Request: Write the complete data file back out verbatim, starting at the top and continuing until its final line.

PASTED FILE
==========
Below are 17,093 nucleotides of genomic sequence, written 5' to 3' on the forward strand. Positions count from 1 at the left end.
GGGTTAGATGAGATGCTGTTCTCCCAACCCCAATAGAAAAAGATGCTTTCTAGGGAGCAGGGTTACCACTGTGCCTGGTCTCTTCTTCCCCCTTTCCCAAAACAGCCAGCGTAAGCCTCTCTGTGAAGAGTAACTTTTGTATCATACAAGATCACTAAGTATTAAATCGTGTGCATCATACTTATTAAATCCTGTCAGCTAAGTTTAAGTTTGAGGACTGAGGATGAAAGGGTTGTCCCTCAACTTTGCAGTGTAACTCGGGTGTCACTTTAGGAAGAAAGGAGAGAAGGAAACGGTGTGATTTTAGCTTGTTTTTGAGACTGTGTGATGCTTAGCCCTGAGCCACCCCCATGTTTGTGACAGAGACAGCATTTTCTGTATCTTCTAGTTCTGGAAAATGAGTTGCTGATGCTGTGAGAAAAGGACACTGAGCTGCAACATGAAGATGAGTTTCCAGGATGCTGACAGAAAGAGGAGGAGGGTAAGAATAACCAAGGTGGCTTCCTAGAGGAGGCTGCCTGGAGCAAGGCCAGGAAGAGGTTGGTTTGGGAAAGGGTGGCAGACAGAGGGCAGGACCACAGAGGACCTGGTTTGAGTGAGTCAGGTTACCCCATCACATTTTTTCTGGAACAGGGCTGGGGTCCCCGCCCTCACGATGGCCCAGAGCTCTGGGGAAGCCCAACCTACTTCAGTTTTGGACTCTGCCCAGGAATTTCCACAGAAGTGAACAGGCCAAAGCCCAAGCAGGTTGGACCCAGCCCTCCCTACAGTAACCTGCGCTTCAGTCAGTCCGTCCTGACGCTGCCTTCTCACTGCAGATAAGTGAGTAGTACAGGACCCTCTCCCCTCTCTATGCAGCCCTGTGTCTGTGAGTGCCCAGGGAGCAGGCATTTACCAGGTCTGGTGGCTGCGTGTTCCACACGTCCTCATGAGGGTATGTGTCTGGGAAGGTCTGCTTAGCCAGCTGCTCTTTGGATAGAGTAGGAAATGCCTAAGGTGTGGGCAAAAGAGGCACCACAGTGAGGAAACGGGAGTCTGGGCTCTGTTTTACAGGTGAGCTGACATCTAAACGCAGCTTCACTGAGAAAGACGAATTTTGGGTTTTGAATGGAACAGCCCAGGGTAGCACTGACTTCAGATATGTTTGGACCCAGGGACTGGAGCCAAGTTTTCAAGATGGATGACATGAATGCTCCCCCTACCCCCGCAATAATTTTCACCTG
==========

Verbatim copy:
Below are 17,093 nucleotides of genomic sequence, written 5' to 3' on the forward strand. Positions count from 1 at the left end.
GGGTTAGATGAGATGCTGTTCTCCCAACCCCAATAGAAAAAGATGCTTTCTAGGGAGCAGGGTTACCACTGTGCCTGGTCTCTTCTTCCCCCTTTCCCAAAACAGCCAGCGTAAGCCTCTCTGTGAAGAGTAACTTTTGTATCATACAAGATCACTAAGTATTAAATCGTGTGCATCATACTTATTAAATCCTGTCAGCTAAGTTTAAGTTTGAGGACTGAGGATGAAAGGGTTGTCCCTCAACTTTGCAGTGTAACTCGGGTGTCACTTTAGGAAGAAAGGAGAGAAGGAAACGGTGTGATTTTAGCTTGTTTTTGAGACTGTGTGATGCTTAGCCCTGAGCCACCCCCATGTTTGTGACAGAGACAGCATTTTCTGTATCTTCTAGTTCTGGAAAATGAGTTGCTGATGCTGTGAGAAAAGGACACTGAGCTGCAACATGAAGATGAGTTTCCAGGATGCTGACAGAAAGAGGAGGAGGGTAAGAATAACCAAGGTGGCTTCCTAGAGGAGGCTGCCTGGAGCAAGGCCAGGAAGAGGTTGGTTTGGGAAAGGGTGGCAGACAGAGGGCAGGACCACAGAGGACCTGGTTTGAGTGAGTCAGGTTACCCCATCACATTTTTTCTGGAACAGGGCTGGGGTCCCCGCCCTCACGATGGCCCAGAGCTCTGGGGAAGCCCAACCTACTTCAGTTTTGGACTCTGCCCAGGAATTTCCACAGAAGTGAACAGGCCAAAGCCCAAGCAGGTTGGACCCAGCCCTCCCTACAGTAACCTGCGCTTCAGTCAGTCCGTCCTGACGCTGCCTTCTCACTGCAGATAAGTGAGTAGTACAGGACCCTCTCCCCTCTCTATGCAGCCCTGTGTCTGTGAGTGCCCAGGGAGCAGGCATTTACCAGGTCTGGTGGCTGCGTGTTCCACACGTCCTCATGAGGGTATGTGTCTGGGAAGGTCTGCTTAGCCAGCTGCTCTTTGGATAGAGTAGGAAATGCCTAAGGTGTGGGCAAAAGAGGCACCACAGTGAGGAAACGGGAGTCTGGGCTCTGTTTTACAGGTGAGCTGACATCTAAACGCAGCTTCACTGAGAAAGACGAATTTTGGGTTTTGAATGGAACAGCCCAGGGTAGCACTGACTTCAGATATGTTTGGACCCAGGGACTGGAGCCAAGTTTTCAAGATGGATGACATGAATGCTCCCCCTACCCCCGCAATAATTTTCACCTG